Days after the International AntiCounterfeiting Coalition (IACC) abruptly suspended Chinese e-commerce giant Alibaba Group's membership, Alibaba President Michael Evans assured the organization that it is leveraging its scale and its data prowess to find and eliminate fakes from its marketplaces.
Speaking Thursday at the IACC's spring conference in Orlando, Evans (who took the place of Alibaba founder Jack Ma, initially scheduled give the keynote) said “We believe the future of Alibaba—and the future of many of your companies—will depend on us working closely together to fight counterfeits,” according to Boomberg. "We have the scale, we have the data and we have the commitment to be a global leader in anti-counterfeiting.”
The IACC suspended Alibaba's membership following outcry over its inclusion in the group's ranks: Gucci America, Michael Kors and Tiffany & Co. all left the IACC after Alibaba joined, citing rampant counterfeiting across its marketplaces. Jennifer Kuperman, Alibaba's head of international corporate communications, said in a statement that the suspension is a “step in the wrong direction and regrettable.”
Evans is saying what Alibaba has said before—that it’s cooperating with law enforcement, and taking action leading to the arrest of counterfeiters.
Last year, Alibaba assisted authorities in the arrests of 300 people, the takedown of counterfeit-making factories and the confiscation of fakes worth $125 million, according to Evans. He said that last year Alibaba itself also purchased more than $15 million suspected fake goods and that its Alipay payments unit froze suspected counterfeiters’ accounts to the tune of $72 million. And, Evans said, last year customers who bought fakes were refunded some $12 million.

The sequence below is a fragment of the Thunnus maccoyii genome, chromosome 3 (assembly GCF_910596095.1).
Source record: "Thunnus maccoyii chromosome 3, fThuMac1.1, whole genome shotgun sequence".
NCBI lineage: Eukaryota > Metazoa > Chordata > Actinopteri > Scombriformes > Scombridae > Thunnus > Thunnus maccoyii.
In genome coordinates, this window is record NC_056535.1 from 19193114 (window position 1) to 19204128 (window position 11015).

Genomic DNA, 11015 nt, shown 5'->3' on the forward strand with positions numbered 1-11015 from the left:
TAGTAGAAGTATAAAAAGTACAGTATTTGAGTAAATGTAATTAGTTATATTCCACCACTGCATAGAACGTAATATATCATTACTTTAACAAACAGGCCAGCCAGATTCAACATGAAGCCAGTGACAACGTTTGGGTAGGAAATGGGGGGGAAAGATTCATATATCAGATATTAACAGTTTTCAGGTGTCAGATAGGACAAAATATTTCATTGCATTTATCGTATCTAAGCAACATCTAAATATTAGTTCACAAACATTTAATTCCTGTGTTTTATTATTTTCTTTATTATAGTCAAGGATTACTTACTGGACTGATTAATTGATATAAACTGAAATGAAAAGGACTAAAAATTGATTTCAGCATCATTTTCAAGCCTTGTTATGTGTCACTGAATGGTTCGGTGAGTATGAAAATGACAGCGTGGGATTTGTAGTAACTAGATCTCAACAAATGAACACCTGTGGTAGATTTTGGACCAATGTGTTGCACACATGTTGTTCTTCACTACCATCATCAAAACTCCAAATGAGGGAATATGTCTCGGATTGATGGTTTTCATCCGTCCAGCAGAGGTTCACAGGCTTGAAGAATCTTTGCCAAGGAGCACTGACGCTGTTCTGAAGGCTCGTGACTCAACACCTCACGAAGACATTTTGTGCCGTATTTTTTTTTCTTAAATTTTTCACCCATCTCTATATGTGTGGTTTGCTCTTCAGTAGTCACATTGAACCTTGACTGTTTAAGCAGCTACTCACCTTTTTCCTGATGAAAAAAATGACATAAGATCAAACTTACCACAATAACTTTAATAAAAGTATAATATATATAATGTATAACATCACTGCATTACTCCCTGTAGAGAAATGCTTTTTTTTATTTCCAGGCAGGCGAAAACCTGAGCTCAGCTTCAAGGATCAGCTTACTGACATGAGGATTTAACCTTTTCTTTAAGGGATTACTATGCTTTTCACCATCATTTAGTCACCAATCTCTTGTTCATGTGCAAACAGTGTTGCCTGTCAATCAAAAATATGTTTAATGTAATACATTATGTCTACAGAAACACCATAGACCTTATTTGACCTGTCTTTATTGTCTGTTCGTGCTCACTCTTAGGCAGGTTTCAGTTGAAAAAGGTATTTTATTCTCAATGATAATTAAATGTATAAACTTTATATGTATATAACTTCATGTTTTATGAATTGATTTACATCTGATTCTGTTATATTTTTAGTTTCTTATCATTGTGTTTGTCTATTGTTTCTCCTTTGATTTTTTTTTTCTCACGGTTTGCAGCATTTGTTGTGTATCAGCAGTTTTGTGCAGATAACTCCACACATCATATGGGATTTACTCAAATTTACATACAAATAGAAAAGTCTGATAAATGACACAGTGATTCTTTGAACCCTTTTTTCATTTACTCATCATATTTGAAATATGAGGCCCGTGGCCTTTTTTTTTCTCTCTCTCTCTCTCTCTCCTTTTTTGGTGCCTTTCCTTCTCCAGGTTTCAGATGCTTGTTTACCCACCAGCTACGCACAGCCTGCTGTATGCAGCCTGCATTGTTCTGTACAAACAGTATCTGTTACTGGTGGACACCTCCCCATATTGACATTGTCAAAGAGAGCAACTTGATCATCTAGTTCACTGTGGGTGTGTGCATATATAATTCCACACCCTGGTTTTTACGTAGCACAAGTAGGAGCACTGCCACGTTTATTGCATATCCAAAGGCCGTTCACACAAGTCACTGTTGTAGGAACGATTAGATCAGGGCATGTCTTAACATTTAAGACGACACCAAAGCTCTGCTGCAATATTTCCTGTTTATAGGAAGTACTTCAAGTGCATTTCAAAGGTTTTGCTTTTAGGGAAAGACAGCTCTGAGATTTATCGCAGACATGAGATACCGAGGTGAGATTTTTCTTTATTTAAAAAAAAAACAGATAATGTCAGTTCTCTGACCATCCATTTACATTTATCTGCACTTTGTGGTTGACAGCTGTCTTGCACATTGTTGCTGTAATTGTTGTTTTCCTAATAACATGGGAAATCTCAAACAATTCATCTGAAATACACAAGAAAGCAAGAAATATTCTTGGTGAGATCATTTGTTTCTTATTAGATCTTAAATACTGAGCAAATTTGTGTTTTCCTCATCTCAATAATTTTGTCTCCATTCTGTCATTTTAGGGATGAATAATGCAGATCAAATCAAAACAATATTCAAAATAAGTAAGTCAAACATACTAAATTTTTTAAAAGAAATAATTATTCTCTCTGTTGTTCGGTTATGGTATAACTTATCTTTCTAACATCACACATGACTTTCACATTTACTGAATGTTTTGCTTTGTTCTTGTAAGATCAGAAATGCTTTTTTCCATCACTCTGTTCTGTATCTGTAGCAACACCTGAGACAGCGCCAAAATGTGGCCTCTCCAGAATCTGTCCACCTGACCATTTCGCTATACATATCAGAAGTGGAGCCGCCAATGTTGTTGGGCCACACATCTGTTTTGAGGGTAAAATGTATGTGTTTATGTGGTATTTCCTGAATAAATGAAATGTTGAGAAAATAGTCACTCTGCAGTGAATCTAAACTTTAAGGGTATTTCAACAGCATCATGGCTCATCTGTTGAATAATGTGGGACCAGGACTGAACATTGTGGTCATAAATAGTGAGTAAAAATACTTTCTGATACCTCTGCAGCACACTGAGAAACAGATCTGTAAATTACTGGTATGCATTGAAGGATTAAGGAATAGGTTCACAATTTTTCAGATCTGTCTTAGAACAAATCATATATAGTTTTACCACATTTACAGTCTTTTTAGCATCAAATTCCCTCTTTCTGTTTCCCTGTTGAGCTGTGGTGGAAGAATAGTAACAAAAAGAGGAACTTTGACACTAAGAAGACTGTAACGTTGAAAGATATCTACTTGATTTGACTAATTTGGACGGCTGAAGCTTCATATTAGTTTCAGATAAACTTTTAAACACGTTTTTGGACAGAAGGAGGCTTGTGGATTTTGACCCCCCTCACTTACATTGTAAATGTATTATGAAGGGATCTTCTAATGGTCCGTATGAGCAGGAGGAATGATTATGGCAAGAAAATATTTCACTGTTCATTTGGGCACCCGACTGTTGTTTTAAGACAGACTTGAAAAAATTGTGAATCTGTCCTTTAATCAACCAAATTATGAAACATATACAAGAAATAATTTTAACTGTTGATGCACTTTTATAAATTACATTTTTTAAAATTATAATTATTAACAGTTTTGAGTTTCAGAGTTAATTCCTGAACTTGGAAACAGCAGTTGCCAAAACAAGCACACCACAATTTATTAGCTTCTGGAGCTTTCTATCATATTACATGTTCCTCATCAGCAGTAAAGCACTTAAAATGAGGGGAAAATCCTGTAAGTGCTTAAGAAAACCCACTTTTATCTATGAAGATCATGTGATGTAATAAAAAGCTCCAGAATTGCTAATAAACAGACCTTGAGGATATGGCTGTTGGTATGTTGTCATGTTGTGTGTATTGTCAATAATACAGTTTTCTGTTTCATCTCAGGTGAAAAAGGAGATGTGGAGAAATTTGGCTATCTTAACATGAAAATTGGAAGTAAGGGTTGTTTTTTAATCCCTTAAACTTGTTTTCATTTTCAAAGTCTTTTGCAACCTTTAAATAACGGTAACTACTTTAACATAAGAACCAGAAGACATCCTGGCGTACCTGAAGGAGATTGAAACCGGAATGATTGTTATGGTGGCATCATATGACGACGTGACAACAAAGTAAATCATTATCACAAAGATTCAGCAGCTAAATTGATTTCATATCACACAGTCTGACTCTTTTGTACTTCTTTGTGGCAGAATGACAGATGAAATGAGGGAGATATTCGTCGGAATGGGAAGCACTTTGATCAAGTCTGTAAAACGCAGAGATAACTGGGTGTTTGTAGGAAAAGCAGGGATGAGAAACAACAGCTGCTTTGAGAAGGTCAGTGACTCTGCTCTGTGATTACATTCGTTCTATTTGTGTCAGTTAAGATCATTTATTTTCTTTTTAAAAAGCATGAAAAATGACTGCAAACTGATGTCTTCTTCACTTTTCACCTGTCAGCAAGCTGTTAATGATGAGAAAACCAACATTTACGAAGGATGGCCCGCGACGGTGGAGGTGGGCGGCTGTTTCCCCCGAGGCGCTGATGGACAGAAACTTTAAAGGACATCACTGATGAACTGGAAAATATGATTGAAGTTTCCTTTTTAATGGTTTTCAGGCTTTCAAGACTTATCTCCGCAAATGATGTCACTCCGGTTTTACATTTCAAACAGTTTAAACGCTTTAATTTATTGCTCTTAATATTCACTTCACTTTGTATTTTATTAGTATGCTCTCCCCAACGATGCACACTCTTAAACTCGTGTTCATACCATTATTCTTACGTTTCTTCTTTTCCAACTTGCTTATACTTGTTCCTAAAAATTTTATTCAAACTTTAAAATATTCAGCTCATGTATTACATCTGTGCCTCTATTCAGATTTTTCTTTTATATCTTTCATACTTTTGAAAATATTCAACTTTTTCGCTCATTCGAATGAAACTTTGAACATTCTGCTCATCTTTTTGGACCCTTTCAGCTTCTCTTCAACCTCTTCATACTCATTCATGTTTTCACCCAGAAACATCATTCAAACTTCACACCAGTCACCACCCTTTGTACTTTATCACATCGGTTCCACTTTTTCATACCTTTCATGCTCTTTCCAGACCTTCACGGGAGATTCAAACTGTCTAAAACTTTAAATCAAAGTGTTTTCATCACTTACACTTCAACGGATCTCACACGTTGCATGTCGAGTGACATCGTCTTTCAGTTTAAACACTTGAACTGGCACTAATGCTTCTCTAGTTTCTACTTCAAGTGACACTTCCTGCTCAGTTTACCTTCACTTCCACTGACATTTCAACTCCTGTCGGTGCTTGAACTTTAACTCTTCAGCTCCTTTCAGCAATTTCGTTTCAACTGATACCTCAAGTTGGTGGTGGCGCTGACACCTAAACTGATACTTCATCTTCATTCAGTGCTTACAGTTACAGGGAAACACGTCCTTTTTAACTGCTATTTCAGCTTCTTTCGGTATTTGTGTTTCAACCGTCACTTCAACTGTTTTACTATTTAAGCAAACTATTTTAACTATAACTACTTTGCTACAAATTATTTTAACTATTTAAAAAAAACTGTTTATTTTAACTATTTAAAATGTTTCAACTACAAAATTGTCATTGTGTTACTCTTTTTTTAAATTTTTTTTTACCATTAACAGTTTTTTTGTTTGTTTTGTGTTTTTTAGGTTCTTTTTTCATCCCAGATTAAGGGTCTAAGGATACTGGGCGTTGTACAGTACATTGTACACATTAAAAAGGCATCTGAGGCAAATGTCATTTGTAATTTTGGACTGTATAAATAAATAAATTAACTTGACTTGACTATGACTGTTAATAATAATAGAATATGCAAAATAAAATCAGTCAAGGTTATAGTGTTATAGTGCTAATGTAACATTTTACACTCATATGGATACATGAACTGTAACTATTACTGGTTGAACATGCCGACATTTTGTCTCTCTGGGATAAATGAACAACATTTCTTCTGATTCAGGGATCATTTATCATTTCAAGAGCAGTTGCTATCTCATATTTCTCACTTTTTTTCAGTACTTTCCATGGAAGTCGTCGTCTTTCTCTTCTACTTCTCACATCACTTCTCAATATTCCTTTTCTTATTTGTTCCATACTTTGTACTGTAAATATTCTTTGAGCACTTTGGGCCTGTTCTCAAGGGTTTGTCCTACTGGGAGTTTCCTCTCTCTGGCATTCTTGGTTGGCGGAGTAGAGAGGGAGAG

But while Evans maintained that Alibaba’s tech capabilities and immense scale would help enormously in the effort to combat counterfeiters, it’s not clear that he addressed longstanding criticisms that the company has failed to implement effective systems to police fakes. Brands continue to report that Alibaba’s enforcement program is too slow, too difficult to use and also lacks transparency, according to a report last year from the U. S. Trade Representative. “Brand owners continue to report Alibaba platforms, particularly Taobao, are used to sell large quantities of counterfeit goods,” according to that report.
Alibaba recently reported fiscal fourth-quarter revenue rose 39% year over year to RMB 24.2 billion ($3.7 billion U.S.), with marketplace revenue rising 41% year over year to RMB 18.34 billion ($2.84 billion U.S.). Annual active buyers on Alibaba’s China retail marketplaces increased to 423 million, a hike of 16 million over the prior quarter, while mobile app users in March 2016 reached 410 million, an increase of 17 million over December 2015.
Alibaba has made significant investments in a variety of overseas businesses (including a billion-dollar buy in Singapore-based e-commerce startup Lazada Group, its biggest foreign investment so far) in an effort to expand more widely across Asia. It is also making concerted moves to increase the number of big-name brands on its marketplace.